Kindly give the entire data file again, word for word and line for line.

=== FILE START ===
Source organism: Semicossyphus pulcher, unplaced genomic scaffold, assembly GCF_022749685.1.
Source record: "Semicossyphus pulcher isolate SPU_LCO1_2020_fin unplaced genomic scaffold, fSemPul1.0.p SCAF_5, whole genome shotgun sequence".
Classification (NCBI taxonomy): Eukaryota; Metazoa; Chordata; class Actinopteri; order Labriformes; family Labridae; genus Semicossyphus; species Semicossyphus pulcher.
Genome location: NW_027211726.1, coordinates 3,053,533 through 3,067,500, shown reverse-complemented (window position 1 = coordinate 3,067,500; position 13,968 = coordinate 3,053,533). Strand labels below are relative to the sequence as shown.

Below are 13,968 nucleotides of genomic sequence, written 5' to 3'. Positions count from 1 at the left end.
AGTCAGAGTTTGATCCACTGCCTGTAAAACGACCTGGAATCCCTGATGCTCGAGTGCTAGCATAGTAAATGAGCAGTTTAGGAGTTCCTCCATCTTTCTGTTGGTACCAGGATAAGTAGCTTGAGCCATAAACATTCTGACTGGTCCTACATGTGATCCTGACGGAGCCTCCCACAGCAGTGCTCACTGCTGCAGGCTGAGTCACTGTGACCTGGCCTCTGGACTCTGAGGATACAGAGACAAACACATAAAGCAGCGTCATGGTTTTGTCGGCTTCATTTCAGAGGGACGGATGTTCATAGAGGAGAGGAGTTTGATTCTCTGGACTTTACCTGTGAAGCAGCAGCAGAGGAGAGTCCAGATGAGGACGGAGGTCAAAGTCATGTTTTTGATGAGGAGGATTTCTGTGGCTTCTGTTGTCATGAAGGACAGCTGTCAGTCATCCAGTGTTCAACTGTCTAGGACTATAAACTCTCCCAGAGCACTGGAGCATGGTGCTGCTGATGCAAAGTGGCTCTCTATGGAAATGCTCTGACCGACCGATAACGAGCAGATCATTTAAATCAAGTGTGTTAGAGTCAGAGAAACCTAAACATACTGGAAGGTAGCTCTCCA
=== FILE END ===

Source organism: Semicossyphus pulcher, unplaced genomic scaffold, assembly GCF_022749685.1.
Source record: "Semicossyphus pulcher isolate SPU_LCO1_2020_fin unplaced genomic scaffold, fSemPul1.0.p SCAF_5, whole genome shotgun sequence".
Classification (NCBI taxonomy): Eukaryota; Metazoa; Chordata; class Actinopteri; order Labriformes; family Labridae; genus Semicossyphus; species Semicossyphus pulcher.
Genome location: NW_027211726.1, coordinates 3,053,533 through 3,067,500, shown reverse-complemented (window position 1 = coordinate 3,067,500; position 13,968 = coordinate 3,053,533). Strand labels below are relative to the sequence as shown.

Below are 13,968 nucleotides of genomic sequence, written 5' to 3'. Positions count from 1 at the left end.
AGTCAGAGTTTGATCCACTGCCTGTAAAACGACCTGGAATCCCTGATGCTCGAGTGCTAGCATAGTAAATGAGCAGTTTAGGAGTTCCTCCATCTTTCTGTTGGTACCAGGATAAGTAGCTTGAGCCATAAACATTCTGACTGGTCCTACATGTGATCCTGACGGAGCCTCCCACAGCAGTGCTCACTGCTGCAGGCTGAGTCACTGTGACCTGGCCTCTGGACTCTGAGGATACAGAGACAAACACATAAAGCAGCGTCATGGTTTTGTCGGCTTCATTTCAGAGGGACGGATGTTCATAGAGGAGAGGAGTTTGATTCTCTGGACTTTACCTGTGAAGCAGCAGCAGAGGAGAGTCCAGATGAGGACGGAGGTCAAAGTCATGTTTTTGATGAGGAGGATTTCTGTGGCTTCTGTTGTCATGAAGGACAGCTGTCAGTCATCCAGTGTTCAACTGTCTAGGACTATAAACTCTCCCAGAGCACTGGAGCATGGTGCTGCTGATGCAAAGTGGCTCTCTATGGAAATGCTCTGACCGACCGATAACGAGCAGATCATTTAAATCAAGTGTGTTAGAGTCAGAGAAACCTAAACATACTGGAAGGTAGCTCTCCA